I owned and operated a restaurant for 28 years and employed many - Mexican - Pakistani - Blacks - Iranian - one incredibly intelligent fellow from Iran spoke six languages fluently and was taking a seventh in college (Spanish).  I so admired them, they were all college students with the exception of the Mexican men.  During their employment we managed to obtain green cards for seven of the Mexicans.  We were so proud.

    I never walked in their shoes.  I know their faces were those they chose to show me as their employer.  However, I truly believe that I gained their respect and I know they all gained mine.  We were not alike.  How flat would our world be if we were all alike.  I know that I have much to learn - much to feel - much to improve - we are all a work in progress I think.  But I cherish the part of me that is willing to continue the work in progress.

    Your article inspired me to learn more - feel more - and for that I thank you.


    Wolfie, you have managed to surprise me! Not because I doubted your ability to reflect but because you've addressed an issue that is difficult, if not impossible, for most white people to articulate and you've done it with eloquence, sophistication, and a great sense of personal responsibility.

    As a straight white woman who grew up in overwhelmingly white communities and didn't experience anything close to cultural diversity until college, I have many of my own stories to tell about my walk on the path to acceptance. But the thing that resonates the most with me is your "aha" moment. I had a similar "aha" moment that forced me to face my childhood homophobia! The movie Torchsong Trilogy came out when I was in my first year of college. I had just moved to Los Angeles from a small town in Indiana and some of my new friends who were native to the city asked me to go see the movie. I made a face and declined. "I don't have a problem with what 'they' do in private," I said, "but I don't want to see it." I've returned to those words over and over, as it sounds like you have returned to yours, as I let go of the negative things about gay people that I heard growing up--in my family's case, mostly "harmless" jokes, meant in humor but based in fear.

    Over the years, I've had the privilege to know co-workers and friends from different races, cultures, languages, countries, sexual orientations, and other backgrounds from mine. Each experience has helped me, whether the helper knew it or not, to overcome stereotypes and prejudices. And yet, my mind still throws up old and new stereotypes on a fairly regular basis, for me to face and move past. So, when you say the road will never end, I wholeheartedly agree with you.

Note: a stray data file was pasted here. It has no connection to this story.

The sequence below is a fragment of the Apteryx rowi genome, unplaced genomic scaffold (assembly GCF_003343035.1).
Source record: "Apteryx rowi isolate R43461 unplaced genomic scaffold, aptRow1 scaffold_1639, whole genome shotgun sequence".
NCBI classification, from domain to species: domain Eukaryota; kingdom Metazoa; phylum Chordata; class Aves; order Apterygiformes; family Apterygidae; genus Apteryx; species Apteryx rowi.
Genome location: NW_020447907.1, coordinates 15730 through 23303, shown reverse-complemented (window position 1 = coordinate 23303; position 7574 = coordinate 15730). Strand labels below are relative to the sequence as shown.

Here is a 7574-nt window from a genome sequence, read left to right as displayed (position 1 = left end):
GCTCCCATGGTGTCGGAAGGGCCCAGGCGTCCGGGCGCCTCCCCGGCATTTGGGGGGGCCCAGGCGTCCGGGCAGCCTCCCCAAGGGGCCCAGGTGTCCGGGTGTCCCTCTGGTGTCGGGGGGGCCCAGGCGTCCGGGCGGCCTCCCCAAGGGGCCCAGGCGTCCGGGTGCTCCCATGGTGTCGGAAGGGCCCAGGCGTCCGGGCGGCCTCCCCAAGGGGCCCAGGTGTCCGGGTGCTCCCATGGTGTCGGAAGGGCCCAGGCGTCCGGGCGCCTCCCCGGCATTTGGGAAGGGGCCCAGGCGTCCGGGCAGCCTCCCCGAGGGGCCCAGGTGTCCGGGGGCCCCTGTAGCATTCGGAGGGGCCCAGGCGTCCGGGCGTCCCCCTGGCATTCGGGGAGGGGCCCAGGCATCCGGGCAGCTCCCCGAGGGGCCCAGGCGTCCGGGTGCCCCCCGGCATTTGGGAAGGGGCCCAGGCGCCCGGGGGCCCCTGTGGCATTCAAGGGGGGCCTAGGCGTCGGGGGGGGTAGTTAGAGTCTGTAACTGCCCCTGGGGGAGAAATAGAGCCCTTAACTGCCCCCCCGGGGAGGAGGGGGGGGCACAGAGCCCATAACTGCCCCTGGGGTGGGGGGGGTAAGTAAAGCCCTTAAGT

I had similar problems when I was younger, O. I won't go into details, but at a time when I had no time seeing the silliness in racism, I still was disgusted by homosexual male couples, even when they were just holding hands.

    What helped me out of it was becoming a ballroom dance instructor (it paid my way through college). As a heterosexual male, I was the exception, not the rule, so it allowed me to see things from a different point of view. Luckily, I was not treated by them the way I had treated them.


    Thanks, Orlando. It honestly makes me feel good to see that others have read this and thought back to their youths. A lot of us have had to overcome mindsets drilled into us, or just casually accepted. But it feels good to progress, as it were.


    Many months ago I decided to stop posting on blogs. I continued to read but stopped posting. There are many reasons but not one in particular that truly stands out and I still do not feel a need to comment...at least until I read your post.

    This comes from a 57 year old Black woman who grew up in the south and whose heart you have touched more than you will ever know.  Thank you from the bottom of my heart. If all sides of the divided could be as honest and introspective as you, maybe things would finally be different. I hope you get a chance to see Al again one day but if you don't, I'm going to be presumptuous and answer for him, apology accepted.


    Thank you so much for your amazingly kind words, HTWT. I truly appreciate them, and they make up for the knot of pain in my stomach I feel when revisiting the event.

    Bill


    Beautiful post, Wolfie.


    Thanks, DC.